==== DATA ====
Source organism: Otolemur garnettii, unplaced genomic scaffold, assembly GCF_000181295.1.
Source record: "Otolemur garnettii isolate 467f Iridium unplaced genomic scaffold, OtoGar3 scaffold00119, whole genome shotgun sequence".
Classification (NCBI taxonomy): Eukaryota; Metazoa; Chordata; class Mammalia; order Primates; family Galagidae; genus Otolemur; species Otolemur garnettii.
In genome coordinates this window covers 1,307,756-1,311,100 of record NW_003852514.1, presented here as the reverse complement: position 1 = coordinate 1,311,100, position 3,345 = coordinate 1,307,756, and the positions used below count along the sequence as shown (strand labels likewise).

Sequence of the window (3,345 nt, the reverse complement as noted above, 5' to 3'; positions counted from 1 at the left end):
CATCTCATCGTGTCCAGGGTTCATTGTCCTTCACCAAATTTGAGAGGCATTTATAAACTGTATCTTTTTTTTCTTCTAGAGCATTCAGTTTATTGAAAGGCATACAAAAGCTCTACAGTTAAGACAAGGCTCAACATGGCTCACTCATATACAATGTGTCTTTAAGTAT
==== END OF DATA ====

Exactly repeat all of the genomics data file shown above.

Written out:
Source organism: Otolemur garnettii, unplaced genomic scaffold, assembly GCF_000181295.1.
Source record: "Otolemur garnettii isolate 467f Iridium unplaced genomic scaffold, OtoGar3 scaffold00119, whole genome shotgun sequence".
Classification (NCBI taxonomy): Eukaryota; Metazoa; Chordata; class Mammalia; order Primates; family Galagidae; genus Otolemur; species Otolemur garnettii.
In genome coordinates this window covers 1,307,756-1,311,100 of record NW_003852514.1, presented here as the reverse complement: position 1 = coordinate 1,311,100, position 3,345 = coordinate 1,307,756, and the positions used below count along the sequence as shown (strand labels likewise).

Sequence of the window (3,345 nt, the reverse complement as noted above, 5' to 3'; positions counted from 1 at the left end):
CATCTCATCGTGTCCAGGGTTCATTGTCCTTCACCAAATTTGAGAGGCATTTATAAACTGTATCTTTTTTTTCTTCTAGAGCATTCAGTTTATTGAAAGGCATACAAAAGCTCTACAGTTAAGACAAGGCTCAACATGGCTCACTCATATACAATGTGTCTTTAAGTAT